Moreover, the very first thing I noted was that Nonis has probably changed since his time in Vancouver, and boy has he ever. Known for being too patient as a Canuck, Nonis struck fast with the Leafs and the team will look noticeably different next season. They have a new goalie, two new forwards, Colborne should be with the Leafs full-time unless he’s dreadful in camp, Ranger has been added to the defense, and Gardiner should play the full season this year, too. It’s a pretty different group which is mildly surprising considering they had some success last season.

In Vancouver, Nonis was questioned for his decisions on Kesler, the Sedins, the Mitchell contract, letting Jovanovski go, letting Carter go and so on, and he ended up looking good often than not. Hopefully that will prove to be the case with his asset management in Toronto.

Wednesday Morning Links…

Jake Gardiner breakout season around the corner?
Gardiner stepping up and pushing Gunnarsson off of the top pairing would be massive for the Leafs.

Maple Leafs & Nazem Kadri in holding pattern over new contract
Expect media outlets to make a big deal about Kadri not being signed until he’s signed. I for one am not worried about him. It’s the Franson situation that concerns me.

Ontario boys are back on the Leaf roster after period of absence
If you care about the Leafs having Ontario born players, they do now.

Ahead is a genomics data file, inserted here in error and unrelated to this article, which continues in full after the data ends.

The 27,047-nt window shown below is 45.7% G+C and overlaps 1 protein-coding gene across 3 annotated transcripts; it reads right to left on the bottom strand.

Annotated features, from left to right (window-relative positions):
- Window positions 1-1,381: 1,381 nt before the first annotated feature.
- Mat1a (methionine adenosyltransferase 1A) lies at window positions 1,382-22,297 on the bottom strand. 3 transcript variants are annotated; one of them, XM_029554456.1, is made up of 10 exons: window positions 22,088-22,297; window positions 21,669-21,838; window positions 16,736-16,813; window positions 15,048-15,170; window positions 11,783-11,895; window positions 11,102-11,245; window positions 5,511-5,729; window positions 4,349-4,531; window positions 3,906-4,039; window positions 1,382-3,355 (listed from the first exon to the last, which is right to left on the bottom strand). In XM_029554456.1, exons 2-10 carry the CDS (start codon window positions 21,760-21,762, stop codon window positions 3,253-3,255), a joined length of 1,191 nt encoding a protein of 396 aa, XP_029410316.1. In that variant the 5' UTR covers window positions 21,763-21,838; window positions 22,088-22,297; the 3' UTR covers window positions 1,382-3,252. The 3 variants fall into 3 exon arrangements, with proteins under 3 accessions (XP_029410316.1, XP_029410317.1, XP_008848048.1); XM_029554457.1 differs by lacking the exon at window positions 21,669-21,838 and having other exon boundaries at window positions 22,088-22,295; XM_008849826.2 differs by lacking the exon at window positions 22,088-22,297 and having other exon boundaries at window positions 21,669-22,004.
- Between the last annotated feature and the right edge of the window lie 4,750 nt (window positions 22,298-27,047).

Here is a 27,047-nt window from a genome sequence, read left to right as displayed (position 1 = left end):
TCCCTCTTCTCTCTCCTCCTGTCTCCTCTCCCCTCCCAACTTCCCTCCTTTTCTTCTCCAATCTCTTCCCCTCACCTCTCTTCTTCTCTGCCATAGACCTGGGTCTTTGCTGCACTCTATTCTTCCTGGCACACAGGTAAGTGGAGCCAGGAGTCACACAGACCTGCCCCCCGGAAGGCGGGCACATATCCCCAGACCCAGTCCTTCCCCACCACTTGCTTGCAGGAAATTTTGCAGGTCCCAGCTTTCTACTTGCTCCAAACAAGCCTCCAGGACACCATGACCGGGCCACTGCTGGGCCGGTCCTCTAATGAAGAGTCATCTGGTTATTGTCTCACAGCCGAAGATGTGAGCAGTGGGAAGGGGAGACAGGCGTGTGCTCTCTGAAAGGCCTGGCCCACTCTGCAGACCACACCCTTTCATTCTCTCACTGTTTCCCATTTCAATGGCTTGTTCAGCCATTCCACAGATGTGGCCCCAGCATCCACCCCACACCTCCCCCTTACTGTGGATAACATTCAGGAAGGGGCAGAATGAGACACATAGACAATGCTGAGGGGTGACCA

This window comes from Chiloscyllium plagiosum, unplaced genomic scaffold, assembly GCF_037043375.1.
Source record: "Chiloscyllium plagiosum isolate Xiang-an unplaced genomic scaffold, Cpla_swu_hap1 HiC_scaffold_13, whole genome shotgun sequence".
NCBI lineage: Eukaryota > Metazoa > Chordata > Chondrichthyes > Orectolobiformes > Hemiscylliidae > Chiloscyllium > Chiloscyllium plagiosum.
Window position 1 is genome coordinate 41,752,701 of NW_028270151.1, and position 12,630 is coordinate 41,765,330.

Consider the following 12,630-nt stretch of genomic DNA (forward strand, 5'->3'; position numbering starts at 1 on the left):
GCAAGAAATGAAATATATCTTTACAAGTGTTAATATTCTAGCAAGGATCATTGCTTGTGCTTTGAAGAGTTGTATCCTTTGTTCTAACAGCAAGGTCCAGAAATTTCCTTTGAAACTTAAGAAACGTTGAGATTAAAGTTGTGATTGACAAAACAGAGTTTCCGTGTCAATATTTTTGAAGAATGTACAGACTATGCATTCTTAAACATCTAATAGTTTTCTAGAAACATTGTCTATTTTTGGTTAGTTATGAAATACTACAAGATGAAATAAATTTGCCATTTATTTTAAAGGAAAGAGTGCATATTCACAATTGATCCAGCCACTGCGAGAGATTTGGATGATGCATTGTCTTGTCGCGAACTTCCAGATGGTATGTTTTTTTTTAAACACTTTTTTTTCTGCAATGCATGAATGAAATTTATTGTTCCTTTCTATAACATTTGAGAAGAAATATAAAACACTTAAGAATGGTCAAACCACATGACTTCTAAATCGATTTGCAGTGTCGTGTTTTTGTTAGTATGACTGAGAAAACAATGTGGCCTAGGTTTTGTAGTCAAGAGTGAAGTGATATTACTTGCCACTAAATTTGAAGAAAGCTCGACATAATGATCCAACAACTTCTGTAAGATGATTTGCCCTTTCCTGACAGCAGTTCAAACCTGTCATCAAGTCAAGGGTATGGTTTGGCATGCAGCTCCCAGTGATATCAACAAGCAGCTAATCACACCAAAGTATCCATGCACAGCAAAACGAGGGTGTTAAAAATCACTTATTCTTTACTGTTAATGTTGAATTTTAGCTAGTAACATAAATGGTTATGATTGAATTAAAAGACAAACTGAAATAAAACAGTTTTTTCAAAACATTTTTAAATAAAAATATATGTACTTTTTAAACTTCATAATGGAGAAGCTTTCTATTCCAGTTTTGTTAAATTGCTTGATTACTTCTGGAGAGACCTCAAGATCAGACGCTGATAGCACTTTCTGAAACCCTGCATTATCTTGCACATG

Kessel’s brother joins in Leafs skate
I really hope there aren’t Leafs fans who actually still question/dislike Kessel.

Kadri doing extra work on skating
Some stuff here on Kadri and Brennan, but the sad part was the blurb on Kulemin being all alone. One of my favourite Leafs without question.

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Anthony Petrielli has been at MLHS since 2011. He is known for his weekly "Leafs Notebook" feature, and also writes specific analysis pieces. You can contact him at [email protected] or find him on Twitter at @APetrielli.
  • darthNihilus

    Good assessment Tony, I see things kind of the same. I hope Nonis is one to learn from past mistakes and we wont be letting Dion walk for nothing-I hope he re-signs. I am cautiously optimistic and excited for training camp.

  • darthNihilus

    In the star story Kadri says he’s aware of the team’s cap issues. This makes me believe a bridge contract is something that he would accept if it made sense and I believe Ffranson would be smart to go down that route as well.

  • Dink

    I dunno, I am boosting my dishwashing

  • Dink

    I did a rough look at cap money and found that there is about 300 unsigned UFA’s and RFA’s. Some will never be resigned (maybe as many as half) but for argument they are out there.